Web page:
Further, Hinds charges that criticisms by party supporters of wrongdoings has seen them face the wrath of government who has taken a ‘blind follower’s’ approach as to how supporters act.
“In some regards, the government seems to be angrier with and willing to confront critique by its supporters than to confront the barrage by the PPP. For example, the anger at Freddie Kissoon, Lincoln Lewis and David Hinds from some top government ministers is much more that at the PPP. Some have opined that our self-critique helps the PPP,” Hinds stated.
“We are known supporters of the government who have made it very clear that we do not want to see the PPP back in power. But some in our government have not learned how to deal with internal creative dissent; they seem to prefer blind loyalty. Some government leaders do not understand the value of creative self-critique and how it puts you on a higher plane than your competitors who are grounded in an ideology of domination. They do not see how Freddie’s critique is more destructive to the PPP than to the coalition or how Lincoln’s cries for the rule of law keeps them from walking the dirty road of the PPP,” he adds.
But Hinds still believes that it is not too late for government to change its governance trajectory to one of listening and reasoning.
“I think the matter can be arrested with the active involvement of the parties in an advisory capacity to the government, something that the APNU committed to at its last executive meeting. The government must govern and the parties must give the government direction, defend the government against the PPP’s attacks, and explain the government’s work to the country. The parties must become the bridge between the government and the people—they must become the political ears and the voices of the government. They must feed the people with nourishment from the government and feed the government with the cries and the concerns of the people. But for them to do all of that in a formal and coordinated manner, they have to be a formal part of the larger process—advising government on big policy direction political tactics,” he stated.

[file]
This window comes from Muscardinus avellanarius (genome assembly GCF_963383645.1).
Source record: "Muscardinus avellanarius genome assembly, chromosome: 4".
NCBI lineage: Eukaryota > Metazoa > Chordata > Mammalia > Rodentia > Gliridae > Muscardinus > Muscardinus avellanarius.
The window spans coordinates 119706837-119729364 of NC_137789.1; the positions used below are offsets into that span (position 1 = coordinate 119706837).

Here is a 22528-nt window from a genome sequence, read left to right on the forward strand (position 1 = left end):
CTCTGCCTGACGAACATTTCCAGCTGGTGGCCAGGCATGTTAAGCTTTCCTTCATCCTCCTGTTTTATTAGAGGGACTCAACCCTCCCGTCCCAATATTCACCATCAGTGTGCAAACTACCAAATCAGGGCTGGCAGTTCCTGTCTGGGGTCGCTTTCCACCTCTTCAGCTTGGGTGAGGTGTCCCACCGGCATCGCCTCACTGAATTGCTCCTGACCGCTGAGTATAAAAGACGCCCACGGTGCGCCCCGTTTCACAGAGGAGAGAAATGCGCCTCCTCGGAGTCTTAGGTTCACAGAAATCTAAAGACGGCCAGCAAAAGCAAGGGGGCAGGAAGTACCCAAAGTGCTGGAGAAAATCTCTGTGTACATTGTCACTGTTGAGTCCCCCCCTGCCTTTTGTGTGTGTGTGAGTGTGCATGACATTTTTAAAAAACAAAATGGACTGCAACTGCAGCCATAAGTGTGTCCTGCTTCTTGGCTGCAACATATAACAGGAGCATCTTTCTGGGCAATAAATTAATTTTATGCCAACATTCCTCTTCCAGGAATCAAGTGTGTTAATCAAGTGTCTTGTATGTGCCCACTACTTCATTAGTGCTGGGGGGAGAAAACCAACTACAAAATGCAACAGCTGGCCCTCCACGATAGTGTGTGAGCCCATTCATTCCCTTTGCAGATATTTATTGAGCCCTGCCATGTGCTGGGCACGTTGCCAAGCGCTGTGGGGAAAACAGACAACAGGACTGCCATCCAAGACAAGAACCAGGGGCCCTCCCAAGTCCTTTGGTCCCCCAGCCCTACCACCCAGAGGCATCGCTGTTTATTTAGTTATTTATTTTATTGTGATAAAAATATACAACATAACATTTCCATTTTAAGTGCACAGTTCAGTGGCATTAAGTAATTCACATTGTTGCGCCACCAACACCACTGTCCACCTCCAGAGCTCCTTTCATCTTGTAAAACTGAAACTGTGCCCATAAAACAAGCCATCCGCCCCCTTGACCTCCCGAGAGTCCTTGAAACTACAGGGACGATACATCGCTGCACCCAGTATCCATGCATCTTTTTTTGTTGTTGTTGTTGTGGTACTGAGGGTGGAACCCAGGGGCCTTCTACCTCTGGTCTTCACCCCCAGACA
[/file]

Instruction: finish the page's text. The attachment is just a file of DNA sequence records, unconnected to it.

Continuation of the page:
“I don’t know (but) the APNU executive has given a hint of moving in that direction. I am encouraged by that. But my role as a political activist is to use my voice and whatever influence I may have to constantly advocate for it both within the formal councils of the WPA and APNU and in the public space,” he added.
The WPA executive underscored the point that for all supporters and leaders of the coalition the ultimate objective should be winning the 2020 regional and general elections and doing so with a united front.
He said that the PPP’s narrative that the coalition is incompetent, dominating and power struck and wants to see the demise of especially Indo-Guyanese’s wealth, culture and politics must be tackled publicly, consistently and frontally throughout the nation.
“We have to win in 2020 to keep Guyana away from the discredited PPP, but we can only do so if we can show that our stewardship is qualitatively different from the PPP’s in both word and deed. We have to recapture the spirit of 2015 that brought us to power,” Hinds asserted.
“We owe it to our supporters and to all Guyanese at home and abroad to lead a rebirth in our country. Oil wealth is coming, but that by itself will not lift our peoples out of the depths of despair. We have to give enlightened leadership and example in order to fulfill the promise of emancipation and independence. And we have to do it together,” he added.